The disputed domain name redirects to a parking page, showing an advertisement for registering domain names.

5. Parties’ Contentions

A. Complainant

Complainant considers the disputed domain name to be identical or confusingly similar to the trademarks and service marks in which it claims to have rights. Complainant further claims that Respondent has no rights or legitimate interests in respect of the disputed domain name. According to Complainant, Respondent has not used the disputed domain name since its registration. Finally, Complainant considers that the disputed domain name was registered and being used in bad faith.

B. Respondent

Respondent argues that the disputed domain name was not registered in bad faith. According to Respondent, it is planned to use the website as a platform for Dutch farmers who want to start farming in France and seek contact with local farmers. According to Respondent, various farmers are in search for information about credits and agricultural products. Respondent argues that this was the reason why he chose the French words for, according to him, “credit” and “agricultural products”.

6. Discussion and Findings

Paragraph 15 of the Rules provides that the Panel is to decide the Complaint on the basis of the statements and documents submitted in accordance with the Policy, the Rules and any rules and principles of law that it deems applicable.

The onus is on Complainant to make out its case and it is apparent, both from the terms of the Policy and the decisions of past UDRP panels, that Complainant must show that all three elements set out in paragraph 4(a) of the Policy have been established before any order can be made to transfer a domain name. As the proceedings are administrative, the standard of proof is the balance of probabilities.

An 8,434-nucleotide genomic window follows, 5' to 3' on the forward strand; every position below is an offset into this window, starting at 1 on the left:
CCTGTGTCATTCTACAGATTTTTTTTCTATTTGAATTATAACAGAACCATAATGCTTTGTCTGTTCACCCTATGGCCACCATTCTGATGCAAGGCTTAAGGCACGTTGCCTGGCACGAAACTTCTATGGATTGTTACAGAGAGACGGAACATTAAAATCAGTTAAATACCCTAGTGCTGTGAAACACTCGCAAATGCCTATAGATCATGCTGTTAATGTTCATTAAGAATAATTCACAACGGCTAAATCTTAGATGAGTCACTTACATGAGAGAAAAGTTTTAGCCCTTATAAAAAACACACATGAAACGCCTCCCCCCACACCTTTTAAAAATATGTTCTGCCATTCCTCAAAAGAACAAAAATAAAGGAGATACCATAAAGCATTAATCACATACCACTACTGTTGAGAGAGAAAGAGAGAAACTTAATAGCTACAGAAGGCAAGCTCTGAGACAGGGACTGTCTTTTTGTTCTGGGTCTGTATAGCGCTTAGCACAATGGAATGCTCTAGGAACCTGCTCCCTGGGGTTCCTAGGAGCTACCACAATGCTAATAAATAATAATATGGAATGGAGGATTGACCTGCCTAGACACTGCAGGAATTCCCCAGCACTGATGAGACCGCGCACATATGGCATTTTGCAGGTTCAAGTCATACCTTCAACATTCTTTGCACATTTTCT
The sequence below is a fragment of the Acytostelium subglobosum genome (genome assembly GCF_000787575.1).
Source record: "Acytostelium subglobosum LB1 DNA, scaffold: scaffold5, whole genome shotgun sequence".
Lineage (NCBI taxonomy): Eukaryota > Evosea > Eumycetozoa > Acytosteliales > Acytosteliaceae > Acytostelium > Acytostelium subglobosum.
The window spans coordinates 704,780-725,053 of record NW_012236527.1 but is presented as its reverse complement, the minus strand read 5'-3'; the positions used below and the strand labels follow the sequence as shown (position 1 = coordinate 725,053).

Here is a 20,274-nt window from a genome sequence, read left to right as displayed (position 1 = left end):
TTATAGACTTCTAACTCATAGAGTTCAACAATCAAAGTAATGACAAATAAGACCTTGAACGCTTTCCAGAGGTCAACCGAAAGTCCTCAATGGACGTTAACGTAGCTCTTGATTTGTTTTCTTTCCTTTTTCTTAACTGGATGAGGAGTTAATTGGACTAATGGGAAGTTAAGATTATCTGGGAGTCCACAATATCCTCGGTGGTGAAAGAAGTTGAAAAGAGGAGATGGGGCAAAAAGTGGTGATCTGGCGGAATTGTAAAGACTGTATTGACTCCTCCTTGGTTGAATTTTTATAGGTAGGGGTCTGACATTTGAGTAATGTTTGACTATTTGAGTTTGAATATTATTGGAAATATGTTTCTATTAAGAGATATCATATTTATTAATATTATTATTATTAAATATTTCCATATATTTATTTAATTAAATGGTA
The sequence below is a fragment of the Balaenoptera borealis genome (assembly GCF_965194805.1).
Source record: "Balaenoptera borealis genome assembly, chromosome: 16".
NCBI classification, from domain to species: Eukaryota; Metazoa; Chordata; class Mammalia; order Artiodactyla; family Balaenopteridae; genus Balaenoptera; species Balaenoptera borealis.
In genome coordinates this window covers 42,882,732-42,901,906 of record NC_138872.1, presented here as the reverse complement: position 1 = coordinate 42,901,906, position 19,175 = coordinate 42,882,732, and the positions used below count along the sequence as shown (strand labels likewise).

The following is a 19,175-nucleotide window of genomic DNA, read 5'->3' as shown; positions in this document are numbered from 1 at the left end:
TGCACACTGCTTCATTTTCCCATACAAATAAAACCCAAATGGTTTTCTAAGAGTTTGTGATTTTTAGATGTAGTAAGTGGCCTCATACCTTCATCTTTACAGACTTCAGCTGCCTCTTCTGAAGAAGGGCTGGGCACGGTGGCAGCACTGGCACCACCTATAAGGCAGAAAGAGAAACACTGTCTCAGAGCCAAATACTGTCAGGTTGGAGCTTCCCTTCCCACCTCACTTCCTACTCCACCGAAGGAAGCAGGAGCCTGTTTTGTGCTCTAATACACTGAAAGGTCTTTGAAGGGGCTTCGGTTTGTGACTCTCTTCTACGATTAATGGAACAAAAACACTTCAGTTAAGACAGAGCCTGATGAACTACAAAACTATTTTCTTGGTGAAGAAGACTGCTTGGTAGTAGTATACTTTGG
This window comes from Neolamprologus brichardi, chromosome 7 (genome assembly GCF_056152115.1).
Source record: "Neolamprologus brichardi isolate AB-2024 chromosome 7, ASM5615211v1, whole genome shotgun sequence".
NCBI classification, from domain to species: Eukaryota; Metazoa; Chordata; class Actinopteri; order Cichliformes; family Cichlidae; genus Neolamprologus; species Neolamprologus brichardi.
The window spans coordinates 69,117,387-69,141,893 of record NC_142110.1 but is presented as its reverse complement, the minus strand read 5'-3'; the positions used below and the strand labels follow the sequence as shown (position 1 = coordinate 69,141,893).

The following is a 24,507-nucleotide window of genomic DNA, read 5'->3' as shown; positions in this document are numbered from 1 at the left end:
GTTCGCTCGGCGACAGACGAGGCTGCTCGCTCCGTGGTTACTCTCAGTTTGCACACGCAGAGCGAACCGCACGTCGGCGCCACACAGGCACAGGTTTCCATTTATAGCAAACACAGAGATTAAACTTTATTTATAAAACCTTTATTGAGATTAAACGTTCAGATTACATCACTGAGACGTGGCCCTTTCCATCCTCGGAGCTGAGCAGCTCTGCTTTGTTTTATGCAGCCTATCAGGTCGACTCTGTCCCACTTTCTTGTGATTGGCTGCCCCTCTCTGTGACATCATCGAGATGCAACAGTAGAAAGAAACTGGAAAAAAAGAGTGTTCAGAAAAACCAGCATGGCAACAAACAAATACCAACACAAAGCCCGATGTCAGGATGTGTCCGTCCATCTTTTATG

Thus for Complainant to succeed it must prove, within the meaning of paragraph 4(a) of the Policy and on the balance of probabilities that:

1. The disputed domain name is identical or confusingly similar to a trademark or service mark in which Complainant has rights; and

2. Respondent has no rights or legitimate interests in respect of the disputed domain name; and

3. The disputed domain name has been registered and is being used in bad faith.

The Panel will therefore deal with each of these requirements in turn.

A. Identical or Confusingly Similar

Complainant must first establish that there is a trademark or service mark in which it has rights. Since Complainant is the holder of the widely known CRÉDIT AGRICOLE trademark that is used in connection with banking and insurance services, it is clearly established that there is a trademark in which Complainant has rights.

The Panel considers the only difference between the disputed domain name <credit-agricole.info> and Complainants trademark, the addition of a hyphen in between the words “credit” and “agricole”. According to the Panel, the addition of a hyphen and the absence of the accent on the letter “e” are insufficient to avoid confusing similarity, as such minor modifications to a trademark do not diminish in any significant way the likelihood of confusion between the disputed domain name and Complainant’s trademark (See e.g., Kabushiki Kaisha Toshiba dba Toshiba Corporation v. WUFACAI, WIPO Case No. D2006-0768; Fort Knox National Company v. Ekaterina Phillipova, WIPO Case No. D2004-0281).